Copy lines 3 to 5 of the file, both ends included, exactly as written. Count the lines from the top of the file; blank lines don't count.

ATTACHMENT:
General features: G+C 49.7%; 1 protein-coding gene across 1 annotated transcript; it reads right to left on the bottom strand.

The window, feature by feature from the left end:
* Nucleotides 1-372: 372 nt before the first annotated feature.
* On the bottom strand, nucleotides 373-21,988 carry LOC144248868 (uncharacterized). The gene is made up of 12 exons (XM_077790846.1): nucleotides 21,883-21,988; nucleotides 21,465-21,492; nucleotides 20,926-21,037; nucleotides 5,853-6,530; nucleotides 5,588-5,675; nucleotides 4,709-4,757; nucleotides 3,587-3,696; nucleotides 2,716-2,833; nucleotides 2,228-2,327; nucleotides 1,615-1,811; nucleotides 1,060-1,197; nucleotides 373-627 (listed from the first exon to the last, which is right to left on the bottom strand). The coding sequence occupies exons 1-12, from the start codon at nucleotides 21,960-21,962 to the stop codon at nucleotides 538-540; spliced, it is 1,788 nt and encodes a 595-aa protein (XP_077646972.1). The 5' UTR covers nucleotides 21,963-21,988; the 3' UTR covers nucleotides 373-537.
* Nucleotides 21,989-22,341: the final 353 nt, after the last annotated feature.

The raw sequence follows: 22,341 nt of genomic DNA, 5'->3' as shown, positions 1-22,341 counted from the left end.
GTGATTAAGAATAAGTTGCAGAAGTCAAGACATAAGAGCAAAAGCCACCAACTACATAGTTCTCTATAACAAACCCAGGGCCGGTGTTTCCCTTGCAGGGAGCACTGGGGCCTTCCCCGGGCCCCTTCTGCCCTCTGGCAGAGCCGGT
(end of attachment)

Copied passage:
* Nucleotides 1-372: 372 nt before the first annotated feature.
* On the bottom strand, nucleotides 373-21,988 carry LOC144248868 (uncharacterized). The gene is made up of 12 exons (XM_077790846.1): nucleotides 21,883-21,988; nucleotides 21,465-21,492; nucleotides 20,926-21,037; nucleotides 5,853-6,530; nucleotides 5,588-5,675; nucleotides 4,709-4,757; nucleotides 3,587-3,696; nucleotides 2,716-2,833; nucleotides 2,228-2,327; nucleotides 1,615-1,811; nucleotides 1,060-1,197; nucleotides 373-627 (listed from the first exon to the last, which is right to left on the bottom strand). The coding sequence occupies exons 1-12, from the start codon at nucleotides 21,960-21,962 to the stop codon at nucleotides 538-540; spliced, it is 1,788 nt and encodes a 595-aa protein (XP_077646972.1). The 5' UTR covers nucleotides 21,963-21,988; the 3' UTR covers nucleotides 373-537.
* Nucleotides 21,989-22,341: the final 353 nt, after the last annotated feature.